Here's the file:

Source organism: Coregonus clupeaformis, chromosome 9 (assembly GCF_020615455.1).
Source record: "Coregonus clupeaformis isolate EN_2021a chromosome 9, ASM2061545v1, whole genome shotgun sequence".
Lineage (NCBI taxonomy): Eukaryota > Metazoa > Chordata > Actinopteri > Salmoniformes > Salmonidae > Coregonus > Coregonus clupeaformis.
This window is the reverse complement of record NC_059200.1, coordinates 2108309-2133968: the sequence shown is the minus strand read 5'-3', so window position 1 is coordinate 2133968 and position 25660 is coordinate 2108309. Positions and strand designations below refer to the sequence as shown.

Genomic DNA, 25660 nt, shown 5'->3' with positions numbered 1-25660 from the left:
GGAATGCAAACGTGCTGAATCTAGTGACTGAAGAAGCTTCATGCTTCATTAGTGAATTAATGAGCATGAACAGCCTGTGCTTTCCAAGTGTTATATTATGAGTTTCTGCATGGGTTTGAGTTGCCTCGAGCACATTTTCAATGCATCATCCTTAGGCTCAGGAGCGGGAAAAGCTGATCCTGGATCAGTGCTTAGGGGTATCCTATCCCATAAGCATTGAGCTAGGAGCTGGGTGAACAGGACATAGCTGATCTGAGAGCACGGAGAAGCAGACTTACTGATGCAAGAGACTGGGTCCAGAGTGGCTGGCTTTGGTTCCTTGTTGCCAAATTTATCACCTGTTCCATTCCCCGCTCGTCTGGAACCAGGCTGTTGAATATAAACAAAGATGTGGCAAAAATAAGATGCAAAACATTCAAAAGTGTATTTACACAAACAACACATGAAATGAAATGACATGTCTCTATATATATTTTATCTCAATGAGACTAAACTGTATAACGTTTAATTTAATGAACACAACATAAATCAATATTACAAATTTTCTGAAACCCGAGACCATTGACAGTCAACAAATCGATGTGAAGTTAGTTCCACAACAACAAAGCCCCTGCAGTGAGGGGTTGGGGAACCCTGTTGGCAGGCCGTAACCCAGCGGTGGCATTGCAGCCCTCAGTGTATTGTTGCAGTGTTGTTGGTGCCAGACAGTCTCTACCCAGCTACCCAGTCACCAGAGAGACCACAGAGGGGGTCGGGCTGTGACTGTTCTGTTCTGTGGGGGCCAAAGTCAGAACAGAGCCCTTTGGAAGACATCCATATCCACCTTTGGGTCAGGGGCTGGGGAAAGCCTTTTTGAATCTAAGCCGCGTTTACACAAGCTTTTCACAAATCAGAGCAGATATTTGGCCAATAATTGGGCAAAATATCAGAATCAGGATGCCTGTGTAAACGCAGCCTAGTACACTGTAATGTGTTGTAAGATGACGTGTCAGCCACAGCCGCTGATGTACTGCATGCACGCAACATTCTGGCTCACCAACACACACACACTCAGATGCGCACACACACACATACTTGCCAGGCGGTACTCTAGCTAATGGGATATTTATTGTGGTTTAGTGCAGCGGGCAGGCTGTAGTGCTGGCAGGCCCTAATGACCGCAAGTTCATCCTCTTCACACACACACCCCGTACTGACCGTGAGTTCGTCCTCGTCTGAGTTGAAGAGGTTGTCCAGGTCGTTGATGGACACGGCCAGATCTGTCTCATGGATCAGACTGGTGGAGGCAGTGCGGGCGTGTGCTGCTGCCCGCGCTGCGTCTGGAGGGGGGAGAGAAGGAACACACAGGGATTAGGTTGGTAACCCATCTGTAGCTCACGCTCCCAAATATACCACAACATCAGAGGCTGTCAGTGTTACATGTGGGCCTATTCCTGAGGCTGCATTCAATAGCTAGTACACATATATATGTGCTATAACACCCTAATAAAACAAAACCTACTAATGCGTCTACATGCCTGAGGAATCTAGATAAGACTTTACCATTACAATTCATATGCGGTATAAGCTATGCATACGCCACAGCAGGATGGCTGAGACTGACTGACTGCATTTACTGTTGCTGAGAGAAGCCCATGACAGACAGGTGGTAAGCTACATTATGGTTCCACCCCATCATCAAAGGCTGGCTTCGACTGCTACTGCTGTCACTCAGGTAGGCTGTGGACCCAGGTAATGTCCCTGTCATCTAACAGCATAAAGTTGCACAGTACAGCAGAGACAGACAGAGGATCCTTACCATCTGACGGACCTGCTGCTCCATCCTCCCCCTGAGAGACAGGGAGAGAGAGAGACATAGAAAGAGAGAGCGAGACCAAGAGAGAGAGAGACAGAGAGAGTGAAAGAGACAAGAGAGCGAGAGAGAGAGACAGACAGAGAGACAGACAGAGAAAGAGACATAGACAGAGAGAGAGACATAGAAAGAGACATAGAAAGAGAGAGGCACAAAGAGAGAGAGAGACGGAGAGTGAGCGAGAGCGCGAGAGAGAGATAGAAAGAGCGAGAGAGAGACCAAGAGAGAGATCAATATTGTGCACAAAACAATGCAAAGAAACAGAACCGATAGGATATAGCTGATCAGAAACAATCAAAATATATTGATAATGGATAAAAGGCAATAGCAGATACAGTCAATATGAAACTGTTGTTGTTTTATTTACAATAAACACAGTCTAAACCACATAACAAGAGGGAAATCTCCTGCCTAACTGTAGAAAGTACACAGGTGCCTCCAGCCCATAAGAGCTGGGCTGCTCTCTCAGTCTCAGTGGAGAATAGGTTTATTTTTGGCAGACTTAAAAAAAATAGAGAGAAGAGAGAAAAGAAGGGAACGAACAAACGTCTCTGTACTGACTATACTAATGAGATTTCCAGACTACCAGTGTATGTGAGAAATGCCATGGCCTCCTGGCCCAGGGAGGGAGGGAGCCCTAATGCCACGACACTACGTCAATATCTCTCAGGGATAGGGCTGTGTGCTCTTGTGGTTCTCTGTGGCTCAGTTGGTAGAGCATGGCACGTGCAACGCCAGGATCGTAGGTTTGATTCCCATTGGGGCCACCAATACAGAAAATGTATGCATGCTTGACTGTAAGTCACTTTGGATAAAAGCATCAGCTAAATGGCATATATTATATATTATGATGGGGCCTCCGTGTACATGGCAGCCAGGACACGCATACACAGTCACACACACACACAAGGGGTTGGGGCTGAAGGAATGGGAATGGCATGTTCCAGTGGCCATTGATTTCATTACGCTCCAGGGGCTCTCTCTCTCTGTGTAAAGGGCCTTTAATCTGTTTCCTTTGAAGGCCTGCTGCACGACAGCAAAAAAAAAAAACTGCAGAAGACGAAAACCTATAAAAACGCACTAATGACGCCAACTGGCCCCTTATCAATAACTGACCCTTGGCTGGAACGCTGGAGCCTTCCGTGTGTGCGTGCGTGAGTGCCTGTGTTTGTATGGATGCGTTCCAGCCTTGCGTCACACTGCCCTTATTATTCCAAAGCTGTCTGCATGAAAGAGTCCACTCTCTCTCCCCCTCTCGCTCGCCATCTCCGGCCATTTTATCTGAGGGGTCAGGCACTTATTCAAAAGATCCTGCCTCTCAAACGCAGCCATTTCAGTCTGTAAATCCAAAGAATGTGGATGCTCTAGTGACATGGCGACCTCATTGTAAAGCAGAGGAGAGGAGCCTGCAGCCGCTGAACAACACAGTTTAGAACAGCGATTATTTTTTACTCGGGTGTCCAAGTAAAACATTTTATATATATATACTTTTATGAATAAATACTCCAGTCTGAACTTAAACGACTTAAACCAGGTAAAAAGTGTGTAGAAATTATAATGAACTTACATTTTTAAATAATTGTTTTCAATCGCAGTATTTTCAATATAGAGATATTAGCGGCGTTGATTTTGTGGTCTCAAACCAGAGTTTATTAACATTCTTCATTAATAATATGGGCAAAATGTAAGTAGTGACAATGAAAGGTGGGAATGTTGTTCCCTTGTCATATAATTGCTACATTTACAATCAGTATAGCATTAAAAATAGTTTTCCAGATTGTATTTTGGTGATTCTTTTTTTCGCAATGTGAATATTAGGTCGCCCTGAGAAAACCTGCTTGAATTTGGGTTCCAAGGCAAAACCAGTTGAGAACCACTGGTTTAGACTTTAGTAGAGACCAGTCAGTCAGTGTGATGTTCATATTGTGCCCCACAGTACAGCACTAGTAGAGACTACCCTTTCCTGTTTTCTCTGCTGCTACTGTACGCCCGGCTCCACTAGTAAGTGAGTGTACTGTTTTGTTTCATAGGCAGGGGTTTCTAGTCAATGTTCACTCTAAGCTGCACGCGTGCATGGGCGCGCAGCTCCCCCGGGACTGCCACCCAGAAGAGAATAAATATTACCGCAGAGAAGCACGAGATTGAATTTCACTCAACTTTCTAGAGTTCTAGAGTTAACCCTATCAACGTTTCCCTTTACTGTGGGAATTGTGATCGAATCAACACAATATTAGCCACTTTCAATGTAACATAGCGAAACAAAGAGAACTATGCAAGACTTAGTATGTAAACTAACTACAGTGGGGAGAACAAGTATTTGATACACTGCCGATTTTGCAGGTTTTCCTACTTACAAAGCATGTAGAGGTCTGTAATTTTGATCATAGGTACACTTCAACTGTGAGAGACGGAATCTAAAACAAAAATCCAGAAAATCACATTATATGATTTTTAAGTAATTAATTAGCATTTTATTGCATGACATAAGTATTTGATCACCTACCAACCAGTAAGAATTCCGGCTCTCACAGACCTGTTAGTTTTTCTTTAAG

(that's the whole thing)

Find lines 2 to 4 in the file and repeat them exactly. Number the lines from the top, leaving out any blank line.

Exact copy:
Source record: "Coregonus clupeaformis isolate EN_2021a chromosome 9, ASM2061545v1, whole genome shotgun sequence".
Lineage (NCBI taxonomy): Eukaryota > Metazoa > Chordata > Actinopteri > Salmoniformes > Salmonidae > Coregonus > Coregonus clupeaformis.
This window is the reverse complement of record NC_059200.1, coordinates 2108309-2133968: the sequence shown is the minus strand read 5'-3', so window position 1 is coordinate 2133968 and position 25660 is coordinate 2108309. Positions and strand designations below refer to the sequence as shown.